Sparks Alcoholic Energy Drink to be Drained of Stimulants
The landmark decision was applauded by the California Coalition on Alcopops and Youth, which praised
The Coalition and other public health and safety groups raised alarms regarding Alcoholic Energy Drinks (AEDs) because of the risks they pose to the public, particularly young people. The caffeine in the drinks masks the intoxicating effects of the alcohol without reducing alcohol’s actual effect on judgment and motor skills. Increased binge drinking, drinking and driving, and other risky behavior are likely outcomes of this drug mix. The marketing messages promote these very behaviors.
Sparks, the leading AED on the market, is among the worst offenders, using various marketing slogans and images — such as rocket ships and lightning bolts — to promote its supposed energizing effects. Young people are particularly attracted to the product, a sugary mixture appealing to youth taste packaged in cans that are indistinguishable from energy drinks popular with teens.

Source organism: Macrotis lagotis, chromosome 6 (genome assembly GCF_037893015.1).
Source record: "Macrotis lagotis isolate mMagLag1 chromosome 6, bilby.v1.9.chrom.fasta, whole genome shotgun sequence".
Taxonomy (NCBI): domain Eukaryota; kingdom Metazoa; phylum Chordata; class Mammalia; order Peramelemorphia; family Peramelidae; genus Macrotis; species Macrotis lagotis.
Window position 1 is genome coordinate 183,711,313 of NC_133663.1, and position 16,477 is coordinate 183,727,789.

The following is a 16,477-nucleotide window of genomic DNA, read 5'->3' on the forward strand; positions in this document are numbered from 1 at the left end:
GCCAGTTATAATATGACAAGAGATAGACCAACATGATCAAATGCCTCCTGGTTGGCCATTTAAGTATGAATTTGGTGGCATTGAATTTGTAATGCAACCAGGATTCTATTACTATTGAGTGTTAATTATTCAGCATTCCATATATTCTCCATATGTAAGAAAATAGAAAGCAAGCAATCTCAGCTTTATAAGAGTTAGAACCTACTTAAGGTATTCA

The California Coalition on Alcopops and Youth has had as a top agenda removing AEDs from the marketplace because of the risks they pose to young people and the deceptive marketing practices that have been employed.
AEDs hit the market after
The California Youth Council conducted its own investigation of AEDs. Its findings were disturbing. “These drinks are popular among our high school peers. The marketing makes them very attractive, and no one is aware of the risks involved,” said
“Parents, young people, teachers, law enforcement, even liquor store clerks couldn’t tell the difference between non-alcoholic beverages and AED’s,” said Dr.
“Sparks has been the poster child for irresponsible marketing,” said
SOURCE California Coalition on Alcopops and Youth